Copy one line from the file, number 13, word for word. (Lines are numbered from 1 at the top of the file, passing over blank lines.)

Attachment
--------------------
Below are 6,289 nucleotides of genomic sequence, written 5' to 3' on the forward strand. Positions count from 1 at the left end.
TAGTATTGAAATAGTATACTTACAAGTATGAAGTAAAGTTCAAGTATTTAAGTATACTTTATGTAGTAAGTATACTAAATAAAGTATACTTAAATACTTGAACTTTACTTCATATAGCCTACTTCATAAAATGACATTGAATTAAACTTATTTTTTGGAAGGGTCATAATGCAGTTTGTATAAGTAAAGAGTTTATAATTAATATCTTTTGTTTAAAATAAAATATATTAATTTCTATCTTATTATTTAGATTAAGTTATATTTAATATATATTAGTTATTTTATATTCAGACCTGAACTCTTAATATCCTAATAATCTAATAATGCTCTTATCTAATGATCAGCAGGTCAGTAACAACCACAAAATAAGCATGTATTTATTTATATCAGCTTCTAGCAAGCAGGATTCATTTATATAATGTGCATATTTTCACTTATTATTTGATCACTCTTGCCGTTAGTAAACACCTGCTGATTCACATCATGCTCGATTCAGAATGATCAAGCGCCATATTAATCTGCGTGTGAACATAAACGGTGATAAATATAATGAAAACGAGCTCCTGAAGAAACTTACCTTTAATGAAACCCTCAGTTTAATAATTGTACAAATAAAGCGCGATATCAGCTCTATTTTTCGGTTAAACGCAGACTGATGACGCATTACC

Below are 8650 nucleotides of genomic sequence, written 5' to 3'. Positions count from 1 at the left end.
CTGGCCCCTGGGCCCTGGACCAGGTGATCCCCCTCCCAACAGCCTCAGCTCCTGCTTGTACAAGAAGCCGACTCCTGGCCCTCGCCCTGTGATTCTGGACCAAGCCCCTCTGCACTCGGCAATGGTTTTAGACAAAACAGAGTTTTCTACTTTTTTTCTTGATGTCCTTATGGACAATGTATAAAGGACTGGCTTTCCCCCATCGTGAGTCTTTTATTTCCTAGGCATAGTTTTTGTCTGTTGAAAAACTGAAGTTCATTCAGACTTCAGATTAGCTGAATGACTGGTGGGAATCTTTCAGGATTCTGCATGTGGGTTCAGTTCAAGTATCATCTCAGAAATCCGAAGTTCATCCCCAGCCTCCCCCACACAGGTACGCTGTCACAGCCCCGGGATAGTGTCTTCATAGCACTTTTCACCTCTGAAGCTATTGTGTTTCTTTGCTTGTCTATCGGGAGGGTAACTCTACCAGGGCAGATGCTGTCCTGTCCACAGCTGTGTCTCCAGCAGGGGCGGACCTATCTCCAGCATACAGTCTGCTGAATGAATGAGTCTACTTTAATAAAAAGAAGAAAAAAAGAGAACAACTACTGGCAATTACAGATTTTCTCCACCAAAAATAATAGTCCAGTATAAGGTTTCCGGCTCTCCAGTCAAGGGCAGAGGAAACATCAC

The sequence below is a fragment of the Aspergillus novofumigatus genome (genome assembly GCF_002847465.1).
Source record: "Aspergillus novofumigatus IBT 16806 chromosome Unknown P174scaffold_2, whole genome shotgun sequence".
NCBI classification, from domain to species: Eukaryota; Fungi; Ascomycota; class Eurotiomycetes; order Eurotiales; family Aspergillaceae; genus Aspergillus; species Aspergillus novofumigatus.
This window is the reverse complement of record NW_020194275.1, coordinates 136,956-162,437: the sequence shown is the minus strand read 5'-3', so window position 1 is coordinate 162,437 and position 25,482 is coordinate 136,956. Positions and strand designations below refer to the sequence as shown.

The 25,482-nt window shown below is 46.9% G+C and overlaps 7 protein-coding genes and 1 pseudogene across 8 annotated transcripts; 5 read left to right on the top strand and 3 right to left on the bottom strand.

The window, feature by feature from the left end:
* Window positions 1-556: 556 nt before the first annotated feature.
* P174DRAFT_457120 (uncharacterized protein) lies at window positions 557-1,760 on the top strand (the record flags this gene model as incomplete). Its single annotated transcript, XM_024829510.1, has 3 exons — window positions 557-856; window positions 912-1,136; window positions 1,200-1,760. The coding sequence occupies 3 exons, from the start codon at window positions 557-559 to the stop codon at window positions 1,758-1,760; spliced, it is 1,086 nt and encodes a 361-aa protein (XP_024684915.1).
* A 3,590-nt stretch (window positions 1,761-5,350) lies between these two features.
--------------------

* A 3,590-nt stretch (window positions 1,761-5,350) lies between these two features.